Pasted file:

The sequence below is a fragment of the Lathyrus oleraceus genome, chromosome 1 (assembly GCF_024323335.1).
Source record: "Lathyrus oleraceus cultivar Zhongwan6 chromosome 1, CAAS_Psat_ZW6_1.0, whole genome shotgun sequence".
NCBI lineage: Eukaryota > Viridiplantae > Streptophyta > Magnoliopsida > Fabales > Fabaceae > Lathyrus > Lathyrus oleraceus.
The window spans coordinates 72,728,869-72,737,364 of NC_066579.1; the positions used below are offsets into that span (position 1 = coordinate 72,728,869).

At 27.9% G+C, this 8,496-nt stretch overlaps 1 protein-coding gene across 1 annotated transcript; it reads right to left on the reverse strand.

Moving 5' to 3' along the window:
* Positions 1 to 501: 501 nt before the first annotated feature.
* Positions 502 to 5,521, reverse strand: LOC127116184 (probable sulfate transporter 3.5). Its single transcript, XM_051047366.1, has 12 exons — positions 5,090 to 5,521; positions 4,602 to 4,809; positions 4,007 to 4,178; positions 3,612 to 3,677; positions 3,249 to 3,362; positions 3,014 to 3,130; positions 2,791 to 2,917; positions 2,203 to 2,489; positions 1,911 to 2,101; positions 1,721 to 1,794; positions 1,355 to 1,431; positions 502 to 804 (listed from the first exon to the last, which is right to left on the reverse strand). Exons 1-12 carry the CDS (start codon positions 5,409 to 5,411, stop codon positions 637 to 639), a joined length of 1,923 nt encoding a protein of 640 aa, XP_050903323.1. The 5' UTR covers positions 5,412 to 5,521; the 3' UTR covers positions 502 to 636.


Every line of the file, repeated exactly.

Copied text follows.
The sequence below is a fragment of the Lathyrus oleraceus genome, chromosome 1 (assembly GCF_024323335.1).
Source record: "Lathyrus oleraceus cultivar Zhongwan6 chromosome 1, CAAS_Psat_ZW6_1.0, whole genome shotgun sequence".
NCBI lineage: Eukaryota > Viridiplantae > Streptophyta > Magnoliopsida > Fabales > Fabaceae > Lathyrus > Lathyrus oleraceus.
The window spans coordinates 72,728,869-72,737,364 of NC_066579.1; the positions used below are offsets into that span (position 1 = coordinate 72,728,869).

At 27.9% G+C, this 8,496-nt stretch overlaps 1 protein-coding gene across 1 annotated transcript; it reads right to left on the reverse strand.

Moving 5' to 3' along the window:
* Positions 1 to 501: 501 nt before the first annotated feature.
* Positions 502 to 5,521, reverse strand: LOC127116184 (probable sulfate transporter 3.5). Its single transcript, XM_051047366.1, has 12 exons — positions 5,090 to 5,521; positions 4,602 to 4,809; positions 4,007 to 4,178; positions 3,612 to 3,677; positions 3,249 to 3,362; positions 3,014 to 3,130; positions 2,791 to 2,917; positions 2,203 to 2,489; positions 1,911 to 2,101; positions 1,721 to 1,794; positions 1,355 to 1,431; positions 502 to 804 (listed from the first exon to the last, which is right to left on the reverse strand). Exons 1-12 carry the CDS (start codon positions 5,409 to 5,411, stop codon positions 637 to 639), a joined length of 1,923 nt encoding a protein of 640 aa, XP_050903323.1. The 5' UTR covers positions 5,412 to 5,521; the 3' UTR covers positions 502 to 636.